Canadian Band All Else Fails probably won’t understand this reference – they might, we’ve no idea whether this TV advert even exists in Canada – but if you watch as much shitey TV as we do, you’ll get it! It’s the one where there’s a Magpie talking his mate into giving him all his unwanted stuff and at the end the Magpie shouts “BELTTTTAAA” in a rubbish Geordie accent….and that’s how we feel about this EP! It’s a belter all right!!
Opening track “Beneath the Waves” has an intro that reminds us of a sequence from a superhero film. The hero is being beaten up, cities are being destroyed, there’s clips of orphans crying, people running and screaming but all this wanton destruction inevitably motivates the super-powered one to save the day. Then the track kicks in and it’s an absolute toe tapper, one of those songs that you immediately start head banging and air-guitaring too even though you don’t really know the track; primal instinct at work! Simply put, it’s heavy, angry and everything you want from an opener.
“The Sons of Plenty” then takes everything up a notch. It’s an aggressive fist pumper and while metalcore elitists will probably get sweaty with us for suggesting this, it reminds us of, oh gosh, thrash metal (that’s right you dicks, we compared one thing to another, hope your buttholes are squeaking with anger). A quick mention to the music video for “The Sons of Plenty” where All Else Fails are playing in a muddy field and everyone’s a bit muddy and playing their instruments all excited like and then they set the poor helpless instruments on fire. #InstrumentLivesMatter.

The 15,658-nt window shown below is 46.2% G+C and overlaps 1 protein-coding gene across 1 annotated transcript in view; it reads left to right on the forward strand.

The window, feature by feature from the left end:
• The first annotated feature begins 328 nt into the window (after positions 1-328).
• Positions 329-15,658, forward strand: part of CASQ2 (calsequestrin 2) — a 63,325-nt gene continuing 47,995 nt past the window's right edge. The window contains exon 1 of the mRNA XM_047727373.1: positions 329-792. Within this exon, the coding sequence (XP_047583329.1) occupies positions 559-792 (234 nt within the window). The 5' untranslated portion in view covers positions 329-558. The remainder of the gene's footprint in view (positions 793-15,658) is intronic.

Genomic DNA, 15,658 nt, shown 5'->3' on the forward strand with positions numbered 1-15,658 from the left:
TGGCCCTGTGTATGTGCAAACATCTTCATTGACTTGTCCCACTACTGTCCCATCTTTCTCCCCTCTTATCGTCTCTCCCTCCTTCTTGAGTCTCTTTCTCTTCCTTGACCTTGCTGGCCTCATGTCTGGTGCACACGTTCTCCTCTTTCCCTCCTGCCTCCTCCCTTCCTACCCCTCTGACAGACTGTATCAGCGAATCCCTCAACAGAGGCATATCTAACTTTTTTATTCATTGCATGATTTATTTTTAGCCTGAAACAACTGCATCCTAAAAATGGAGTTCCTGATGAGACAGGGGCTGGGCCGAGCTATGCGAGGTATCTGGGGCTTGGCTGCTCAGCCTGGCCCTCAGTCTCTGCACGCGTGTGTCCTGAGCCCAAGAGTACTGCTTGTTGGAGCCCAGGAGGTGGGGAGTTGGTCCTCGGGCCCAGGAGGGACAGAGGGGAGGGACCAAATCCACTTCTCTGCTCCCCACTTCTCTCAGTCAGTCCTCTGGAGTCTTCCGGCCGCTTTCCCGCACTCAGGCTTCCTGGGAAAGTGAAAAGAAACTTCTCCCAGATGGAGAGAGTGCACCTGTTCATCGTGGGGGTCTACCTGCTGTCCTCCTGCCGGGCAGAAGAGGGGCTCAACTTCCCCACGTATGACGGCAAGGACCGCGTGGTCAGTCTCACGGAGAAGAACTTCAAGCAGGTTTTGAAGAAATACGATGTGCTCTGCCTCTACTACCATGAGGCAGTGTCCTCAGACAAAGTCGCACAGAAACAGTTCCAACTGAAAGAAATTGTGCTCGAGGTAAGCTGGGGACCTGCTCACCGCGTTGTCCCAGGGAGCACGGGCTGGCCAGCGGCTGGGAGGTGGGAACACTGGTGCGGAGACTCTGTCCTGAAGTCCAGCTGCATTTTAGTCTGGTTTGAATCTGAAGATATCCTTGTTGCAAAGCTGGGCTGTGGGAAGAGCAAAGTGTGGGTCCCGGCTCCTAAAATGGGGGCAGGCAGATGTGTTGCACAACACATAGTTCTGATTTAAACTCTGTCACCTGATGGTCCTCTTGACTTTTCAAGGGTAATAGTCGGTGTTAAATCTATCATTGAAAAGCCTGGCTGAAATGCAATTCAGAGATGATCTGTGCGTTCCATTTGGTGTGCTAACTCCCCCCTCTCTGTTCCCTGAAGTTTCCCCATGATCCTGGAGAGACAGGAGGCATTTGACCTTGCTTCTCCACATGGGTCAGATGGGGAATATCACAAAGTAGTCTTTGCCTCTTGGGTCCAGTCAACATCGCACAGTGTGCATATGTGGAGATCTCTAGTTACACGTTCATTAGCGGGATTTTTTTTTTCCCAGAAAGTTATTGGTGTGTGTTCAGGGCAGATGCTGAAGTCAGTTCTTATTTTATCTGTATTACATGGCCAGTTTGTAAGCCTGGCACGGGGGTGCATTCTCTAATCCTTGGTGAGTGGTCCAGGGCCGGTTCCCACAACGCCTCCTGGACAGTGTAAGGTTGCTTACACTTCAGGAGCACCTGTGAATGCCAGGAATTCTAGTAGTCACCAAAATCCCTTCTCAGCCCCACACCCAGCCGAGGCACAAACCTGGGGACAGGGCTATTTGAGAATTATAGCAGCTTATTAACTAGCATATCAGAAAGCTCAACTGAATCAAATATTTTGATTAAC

This leads onto “The Forever Lie” which, at its heart, is a singalong, an arms locked around our brothers and sisters moment, shouting out all the words that you know as loud and emotively as you can! “The Flesh From Our Bones” then takes the personal, emotive aspects of the preceding “Twice Broken” and pumps them up with more of the anger and energy from the earlier tracks. It’s melodic, it’s an absolute journey from start to finish and it’s home to a savage breakdown capable of making you fart with excitement (which is definitely not what we did when we heard it the first time).
That brings us to the final track, “Terracide”, which has one of those beginnings where you just know it’s going to be good. It’s like when you start a new TV series and the opening sequence just hooks you in and before you know it you’ve done all seven series in one weekend binge; that kind of beginning!
So, if all else fails, then listen to All Else Fails! (and that’s why we’re on the big bucks). 8/10